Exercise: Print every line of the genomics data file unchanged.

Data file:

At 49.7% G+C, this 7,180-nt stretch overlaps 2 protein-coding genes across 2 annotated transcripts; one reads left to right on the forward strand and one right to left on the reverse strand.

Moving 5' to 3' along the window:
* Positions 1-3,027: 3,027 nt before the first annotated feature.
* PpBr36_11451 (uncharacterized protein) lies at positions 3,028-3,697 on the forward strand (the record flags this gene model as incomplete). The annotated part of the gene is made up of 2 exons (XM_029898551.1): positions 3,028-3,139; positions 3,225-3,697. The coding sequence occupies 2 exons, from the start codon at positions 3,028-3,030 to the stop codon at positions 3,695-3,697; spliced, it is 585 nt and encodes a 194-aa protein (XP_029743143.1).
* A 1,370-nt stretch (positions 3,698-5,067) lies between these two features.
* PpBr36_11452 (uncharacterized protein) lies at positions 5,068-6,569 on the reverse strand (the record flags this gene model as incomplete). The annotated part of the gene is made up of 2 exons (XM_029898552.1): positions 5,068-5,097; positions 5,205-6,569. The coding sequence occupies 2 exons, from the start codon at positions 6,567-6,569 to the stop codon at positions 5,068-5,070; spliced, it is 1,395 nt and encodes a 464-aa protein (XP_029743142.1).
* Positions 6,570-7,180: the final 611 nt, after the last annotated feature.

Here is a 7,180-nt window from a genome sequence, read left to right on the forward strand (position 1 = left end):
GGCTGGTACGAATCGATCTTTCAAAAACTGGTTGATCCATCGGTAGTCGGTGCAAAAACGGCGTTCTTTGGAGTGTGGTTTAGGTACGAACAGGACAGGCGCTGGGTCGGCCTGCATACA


At 49.7% G+C, this 7,180-nt stretch overlaps 2 protein-coding genes across 2 annotated transcripts; one reads left to right on the forward strand and one right to left on the reverse strand.

Moving 5' to 3' along the window:
* Positions 1-3,027: 3,027 nt before the first annotated feature.
* PpBr36_11451 (uncharacterized protein) lies at positions 3,028-3,697 on the forward strand (the record flags this gene model as incomplete). The annotated part of the gene is made up of 2 exons (XM_029898551.1): positions 3,028-3,139; positions 3,225-3,697. The coding sequence occupies 2 exons, from the start codon at positions 3,028-3,030 to the stop codon at positions 3,695-3,697; spliced, it is 585 nt and encodes a 194-aa protein (XP_029743143.1).
* A 1,370-nt stretch (positions 3,698-5,067) lies between these two features.
* PpBr36_11452 (uncharacterized protein) lies at positions 5,068-6,569 on the reverse strand (the record flags this gene model as incomplete). The annotated part of the gene is made up of 2 exons (XM_029898552.1): positions 5,068-5,097; positions 5,205-6,569. The coding sequence occupies 2 exons, from the start codon at positions 6,567-6,569 to the stop codon at positions 5,068-5,070; spliced, it is 1,395 nt and encodes a 464-aa protein (XP_029743142.1).
* Positions 6,570-7,180: the final 611 nt, after the last annotated feature.

Here is a 7,180-nt window from a genome sequence, read left to right on the forward strand (position 1 = left end):
GGCTGGTACGAATCGATCTTTCAAAAACTGGTTGATCCATCGGTAGTCGGTGCAAAAACGGCGTTCTTTGGAGTGTGGTTTAGGTACGAACAGGACAGGCGCTGGGTCGGCCTGCATACA